– walking upright helps in venturing into deeper water and so this is how bipedalism may have come about
– we may have lost our fur so as to become more streamlined in the water
– we have downward-facing nostrils, which allowed us to dive
– the extra fat in babies help keeps them afloat
– newborns don’t start breathing until they feel air on their face, which makes birthing in water very safe, and actually easier on
the mother
– newborns reflexively hold their breath, but they also make rhythmic movements that propel them through the water (a behaviour which lasts about four months)–this makes more sense in the aquatic ape theory than in the Savannah theory

Friday, March 13, 2015

How chameleons change their colour?


With a little help from Raman spectroscopy, Swiss scientists have found the answer to an endlessly intriguing evolutionary poser. 

It turns out that chameleons have a mobile “lattice” of#nanocrystals on the surface of their skin, which come together, change shape and disperse thereby shifting the wavelength of light reflected by the reptile.

Scientists studied the panther chameleon Furcifer pardalis from Madagascar, known for its particularly dynamic colour changing abilities — going from green to red within minutes — especially during social interactions such as courtship or male-male combat. These #nanocrystals — of different shapes, sizes and organizations — are distributed in two layers of skin cells called #iridophores (iridescent light-reflecting cells). While the upper layer of iridophores is responsible for rapid colour change achieved by a shift in spacing of nanocrystals in a triangular lattice, the deeper layer of cells broadly reflects light, especially in the near-infrared range, the scientists report in Nature Communications.

The distance between crystals is on average 30 per cent less in the resting state (blue or green skin) than it is in the excited state (yellow or white). With an increase in distance between nanocrystals in excited male panther chameleons, iridophores shift their selective reflectivity from short (blue) to long (red or infrared) wavelengths, causing the corresponding shift from green to yellow/orange skin, says the paper.

Chameleons originated in post-Gondwanan Africa around 90 million years ago. The way these iridophores are organised allows some species “to combine efficient camouflage with spectacular display,” while also potentially providing passive thermal protection.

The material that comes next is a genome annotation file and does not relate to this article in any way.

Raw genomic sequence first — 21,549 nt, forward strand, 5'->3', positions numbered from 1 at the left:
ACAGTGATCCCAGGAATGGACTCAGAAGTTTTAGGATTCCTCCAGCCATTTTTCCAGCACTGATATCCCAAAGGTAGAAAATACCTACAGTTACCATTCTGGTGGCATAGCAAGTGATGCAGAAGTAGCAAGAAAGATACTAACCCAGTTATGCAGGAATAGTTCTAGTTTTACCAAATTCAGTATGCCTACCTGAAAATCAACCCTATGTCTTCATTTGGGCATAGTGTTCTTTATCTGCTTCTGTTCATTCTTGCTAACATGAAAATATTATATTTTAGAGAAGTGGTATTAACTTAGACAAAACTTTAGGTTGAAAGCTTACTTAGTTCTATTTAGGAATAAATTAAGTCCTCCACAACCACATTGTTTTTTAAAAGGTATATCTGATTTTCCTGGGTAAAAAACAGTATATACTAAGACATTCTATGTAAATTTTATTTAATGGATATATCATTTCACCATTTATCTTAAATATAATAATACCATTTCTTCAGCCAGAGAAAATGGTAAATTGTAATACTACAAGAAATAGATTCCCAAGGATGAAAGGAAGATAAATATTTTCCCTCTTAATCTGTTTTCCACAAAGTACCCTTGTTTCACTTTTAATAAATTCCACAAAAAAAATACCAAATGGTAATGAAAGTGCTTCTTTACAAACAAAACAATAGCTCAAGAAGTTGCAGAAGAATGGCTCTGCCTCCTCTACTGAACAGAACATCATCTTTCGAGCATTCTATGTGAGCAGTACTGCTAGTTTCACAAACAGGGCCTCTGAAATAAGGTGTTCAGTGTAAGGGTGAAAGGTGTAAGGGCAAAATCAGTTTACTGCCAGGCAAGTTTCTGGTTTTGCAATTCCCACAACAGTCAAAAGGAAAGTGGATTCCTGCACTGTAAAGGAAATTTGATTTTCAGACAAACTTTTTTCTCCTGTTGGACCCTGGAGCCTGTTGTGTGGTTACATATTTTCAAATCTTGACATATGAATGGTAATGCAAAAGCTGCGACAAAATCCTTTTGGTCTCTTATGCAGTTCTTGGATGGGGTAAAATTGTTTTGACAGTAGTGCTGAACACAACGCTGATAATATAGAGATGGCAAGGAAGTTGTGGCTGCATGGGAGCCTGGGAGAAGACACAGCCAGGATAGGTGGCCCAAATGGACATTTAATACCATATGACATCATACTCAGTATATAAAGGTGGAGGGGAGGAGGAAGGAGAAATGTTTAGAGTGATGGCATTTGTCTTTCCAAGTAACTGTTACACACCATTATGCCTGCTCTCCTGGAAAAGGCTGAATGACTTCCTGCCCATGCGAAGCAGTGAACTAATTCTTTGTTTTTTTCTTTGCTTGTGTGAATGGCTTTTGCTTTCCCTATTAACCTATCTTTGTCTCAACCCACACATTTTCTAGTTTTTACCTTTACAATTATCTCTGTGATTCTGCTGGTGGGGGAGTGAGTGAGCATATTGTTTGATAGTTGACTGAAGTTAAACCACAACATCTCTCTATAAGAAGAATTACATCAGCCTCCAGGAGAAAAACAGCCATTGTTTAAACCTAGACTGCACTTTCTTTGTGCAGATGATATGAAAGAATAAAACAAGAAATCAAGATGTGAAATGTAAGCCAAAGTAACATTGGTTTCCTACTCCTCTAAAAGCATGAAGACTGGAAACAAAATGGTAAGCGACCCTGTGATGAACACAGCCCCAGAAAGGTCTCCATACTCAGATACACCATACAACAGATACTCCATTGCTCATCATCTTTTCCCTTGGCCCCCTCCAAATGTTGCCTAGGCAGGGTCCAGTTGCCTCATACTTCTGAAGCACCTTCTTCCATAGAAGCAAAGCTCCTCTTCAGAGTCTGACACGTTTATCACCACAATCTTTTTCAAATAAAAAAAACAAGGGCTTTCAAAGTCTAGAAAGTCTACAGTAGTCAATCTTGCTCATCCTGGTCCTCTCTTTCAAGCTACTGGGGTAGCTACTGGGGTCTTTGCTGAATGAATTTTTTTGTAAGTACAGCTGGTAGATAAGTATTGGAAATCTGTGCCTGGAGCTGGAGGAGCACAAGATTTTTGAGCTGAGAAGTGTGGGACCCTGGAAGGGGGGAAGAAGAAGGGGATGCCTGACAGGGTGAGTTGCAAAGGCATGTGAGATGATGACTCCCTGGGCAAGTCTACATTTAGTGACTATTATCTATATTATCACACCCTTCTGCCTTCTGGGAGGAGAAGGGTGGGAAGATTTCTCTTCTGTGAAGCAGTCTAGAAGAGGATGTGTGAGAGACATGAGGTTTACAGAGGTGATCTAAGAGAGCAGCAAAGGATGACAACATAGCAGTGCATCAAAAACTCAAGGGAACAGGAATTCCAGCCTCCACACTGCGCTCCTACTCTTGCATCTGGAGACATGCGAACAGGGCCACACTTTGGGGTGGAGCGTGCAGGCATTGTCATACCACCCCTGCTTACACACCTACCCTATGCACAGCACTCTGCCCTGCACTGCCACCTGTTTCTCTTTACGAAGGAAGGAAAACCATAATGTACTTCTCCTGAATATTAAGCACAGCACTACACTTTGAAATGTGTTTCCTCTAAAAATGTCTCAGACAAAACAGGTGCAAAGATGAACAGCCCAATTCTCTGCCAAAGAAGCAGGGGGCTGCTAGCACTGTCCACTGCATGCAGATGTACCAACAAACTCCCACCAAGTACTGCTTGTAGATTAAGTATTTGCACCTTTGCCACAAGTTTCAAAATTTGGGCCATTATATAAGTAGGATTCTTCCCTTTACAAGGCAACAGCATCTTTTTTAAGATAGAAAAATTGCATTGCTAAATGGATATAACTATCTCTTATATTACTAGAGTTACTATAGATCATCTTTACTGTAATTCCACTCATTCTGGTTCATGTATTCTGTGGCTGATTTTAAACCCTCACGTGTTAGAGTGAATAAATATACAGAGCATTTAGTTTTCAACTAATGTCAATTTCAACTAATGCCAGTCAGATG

Read more about this here: http://www.nature.com/ncomms/2015/150302/ncomms7368/full/ncomms7368.html

‪‎Physics of the Impossible by Michio Kaku - ‪Review


The "impossibilities" in Physical Life have been narrated well with skirmishing incidents of the Bohr-Einstein-Schrodinger era debates that are found written in many books. But Michio Kaku takes the reader beautifully into some impossibilities predicted by Physics which could become possible in the years to come (I am yet to read his book "Physics of the Future"). Occasionally a few pages are very
interesting, nevertheless, the reader is never distracted. Quotes from Bohr, Pauli, Sagan and others are very interesting. The analysis about symmetry on which physics is now based and the nature's laws connected with predators and preys are very reasonable. The prey is always faster than the predator!
A few classifications are significant:
"Class 1 Impossibilities: These are technologies that are impossible today but that do not violate the known laws of physics. So they might be possible in this century, or perhaps the next. They include teleportation, anti-matter engines, certain forms of telepathy, psycho kinesis, and invisibility.
“Class 2 Impossibilities: These are technologies that sit at the very edge of our understanding of the physical world. If they are possible at all, they might be realized on a scale of millennia to millions of years. They include time machines, the possibility of hyperspace travel, and travel through wormholes.”
“Class 3 impossibilities: These are technologies that violate the known laws of
physics. Surprisingly, there are vary few such technologies. If they do turn
out to be possible they would represent a fundamental shift in our understanding of physics.”
And the Civilizations that would bother these:
Type 1 civilization: Those that harvest planetary power, utilizing all the sunlight that strikes their planet. They can, perhaps, harness the power of volcanoes, manipulate the weather, control earthquakes, and build cities on the oceans. All planetary power is with in their control.
Type 2 civilization: Those that can utilize the total power of their sun, making them 10 billion times more powerful then a type 1 civilization. A type 2 civilization in a sense, is immortal; nothing known to science, such as ice ages, meteor impacts, or even supernovae, can destroy it.
Type 3 civilization: Those that can utilize the power of an entire galaxy. They are 10 billion times more powerful then a type 2 civilization. The Borg in Star Trek, the Empire in Star Wars, and the galactic civilization in Asimov’s Foundation series correspond to a type 3 civilization. They have colonized entire star systems and can exploit the black hole at the center of their galaxy. They freely roam the galaxy.
This apart, his views on Ramjet, Telepathy, Force Fields,Invisibility, Energy Weapons, Teleportation, Psychokinesis, Robots, UFOs & Aliens,Space Travel (including Faster Than Light travel & Particle) Parallel & Alternate Universes, Time Travel, Perpetual Motion Machines, Precognition, Parallel Universe and perpetual motion, make the book very interesting one.
The ‪#‎Quantum‬ era incidents including the Dirac's ignorance to patent his equation on ‪#‎Relativity‬ theory, because of which gadgets exist in our hands, truly refresh our sense of inclination towards Physics, in particular and Science, in general.
That the entire Universe/Multiverse has dark energy to about 73%, with the energy by humans amounting to only about 0.03% is truly astonishing (while computing zero point energy) and shows the long way one has to cover to understand the Creator.